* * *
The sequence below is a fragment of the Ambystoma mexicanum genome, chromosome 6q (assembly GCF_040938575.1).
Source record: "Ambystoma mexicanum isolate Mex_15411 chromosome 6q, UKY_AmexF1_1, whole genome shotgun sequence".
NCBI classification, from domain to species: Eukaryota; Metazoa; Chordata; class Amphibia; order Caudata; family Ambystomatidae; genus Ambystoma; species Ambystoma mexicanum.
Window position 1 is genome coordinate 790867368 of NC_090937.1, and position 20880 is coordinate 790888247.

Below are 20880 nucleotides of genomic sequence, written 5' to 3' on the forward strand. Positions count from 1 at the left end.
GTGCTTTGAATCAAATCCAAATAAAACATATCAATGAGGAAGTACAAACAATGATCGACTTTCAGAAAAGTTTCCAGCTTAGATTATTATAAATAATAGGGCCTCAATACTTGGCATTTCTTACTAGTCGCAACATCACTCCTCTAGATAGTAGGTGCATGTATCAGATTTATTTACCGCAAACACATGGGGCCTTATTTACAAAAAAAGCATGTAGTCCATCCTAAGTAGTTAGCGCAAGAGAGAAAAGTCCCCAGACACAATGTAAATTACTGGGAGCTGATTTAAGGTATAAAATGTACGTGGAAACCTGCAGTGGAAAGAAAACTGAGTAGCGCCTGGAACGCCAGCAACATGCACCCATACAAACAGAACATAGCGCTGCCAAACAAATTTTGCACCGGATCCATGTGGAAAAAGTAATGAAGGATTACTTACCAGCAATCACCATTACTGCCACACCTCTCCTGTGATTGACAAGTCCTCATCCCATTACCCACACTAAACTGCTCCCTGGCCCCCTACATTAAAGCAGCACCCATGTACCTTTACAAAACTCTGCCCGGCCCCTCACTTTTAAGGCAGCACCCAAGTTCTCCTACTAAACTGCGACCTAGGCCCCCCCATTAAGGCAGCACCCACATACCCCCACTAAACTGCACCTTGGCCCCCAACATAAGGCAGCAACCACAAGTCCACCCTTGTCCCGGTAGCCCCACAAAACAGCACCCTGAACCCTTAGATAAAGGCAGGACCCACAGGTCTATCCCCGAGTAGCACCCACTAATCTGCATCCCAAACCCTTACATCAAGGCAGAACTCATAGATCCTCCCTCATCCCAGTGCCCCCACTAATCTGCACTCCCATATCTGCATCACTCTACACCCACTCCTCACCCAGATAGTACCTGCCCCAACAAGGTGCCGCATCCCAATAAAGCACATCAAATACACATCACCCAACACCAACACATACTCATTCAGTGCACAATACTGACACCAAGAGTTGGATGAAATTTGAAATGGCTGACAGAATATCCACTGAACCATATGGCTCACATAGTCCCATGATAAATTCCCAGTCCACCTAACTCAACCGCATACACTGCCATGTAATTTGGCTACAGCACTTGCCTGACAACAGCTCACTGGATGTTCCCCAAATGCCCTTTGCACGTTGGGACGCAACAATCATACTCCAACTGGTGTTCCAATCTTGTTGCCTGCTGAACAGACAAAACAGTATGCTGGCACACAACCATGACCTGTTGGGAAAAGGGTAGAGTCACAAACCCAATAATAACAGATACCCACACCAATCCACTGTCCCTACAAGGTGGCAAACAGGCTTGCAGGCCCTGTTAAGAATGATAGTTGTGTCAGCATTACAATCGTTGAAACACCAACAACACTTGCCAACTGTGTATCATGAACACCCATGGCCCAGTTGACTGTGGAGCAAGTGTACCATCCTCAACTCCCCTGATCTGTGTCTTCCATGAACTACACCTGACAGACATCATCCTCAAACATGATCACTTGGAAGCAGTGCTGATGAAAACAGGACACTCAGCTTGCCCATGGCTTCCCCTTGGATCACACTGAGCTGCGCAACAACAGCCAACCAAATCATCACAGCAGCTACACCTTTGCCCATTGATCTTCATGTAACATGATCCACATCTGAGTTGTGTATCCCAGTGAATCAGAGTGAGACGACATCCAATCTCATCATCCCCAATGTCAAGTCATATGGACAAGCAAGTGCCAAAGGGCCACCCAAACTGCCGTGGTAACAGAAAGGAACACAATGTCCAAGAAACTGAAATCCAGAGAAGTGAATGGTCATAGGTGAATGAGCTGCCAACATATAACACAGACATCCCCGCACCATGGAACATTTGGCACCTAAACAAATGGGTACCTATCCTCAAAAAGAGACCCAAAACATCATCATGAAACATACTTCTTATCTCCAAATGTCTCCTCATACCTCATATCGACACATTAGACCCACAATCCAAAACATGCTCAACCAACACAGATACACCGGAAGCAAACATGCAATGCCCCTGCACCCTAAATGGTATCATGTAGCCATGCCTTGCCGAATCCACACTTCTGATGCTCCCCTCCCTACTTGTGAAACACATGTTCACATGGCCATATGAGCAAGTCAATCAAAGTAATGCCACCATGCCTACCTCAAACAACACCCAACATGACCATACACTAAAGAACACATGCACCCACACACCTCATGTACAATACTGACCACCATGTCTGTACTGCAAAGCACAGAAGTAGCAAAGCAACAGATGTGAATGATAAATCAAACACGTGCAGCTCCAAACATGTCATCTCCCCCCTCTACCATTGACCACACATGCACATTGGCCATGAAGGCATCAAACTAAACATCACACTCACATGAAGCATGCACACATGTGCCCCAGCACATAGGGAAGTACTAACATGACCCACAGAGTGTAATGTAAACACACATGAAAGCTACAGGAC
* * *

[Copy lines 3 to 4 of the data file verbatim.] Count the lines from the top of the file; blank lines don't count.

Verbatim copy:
NCBI classification, from domain to species: Eukaryota; Metazoa; Chordata; class Amphibia; order Caudata; family Ambystomatidae; genus Ambystoma; species Ambystoma mexicanum.
Window position 1 is genome coordinate 790867368 of NC_090937.1, and position 20880 is coordinate 790888247.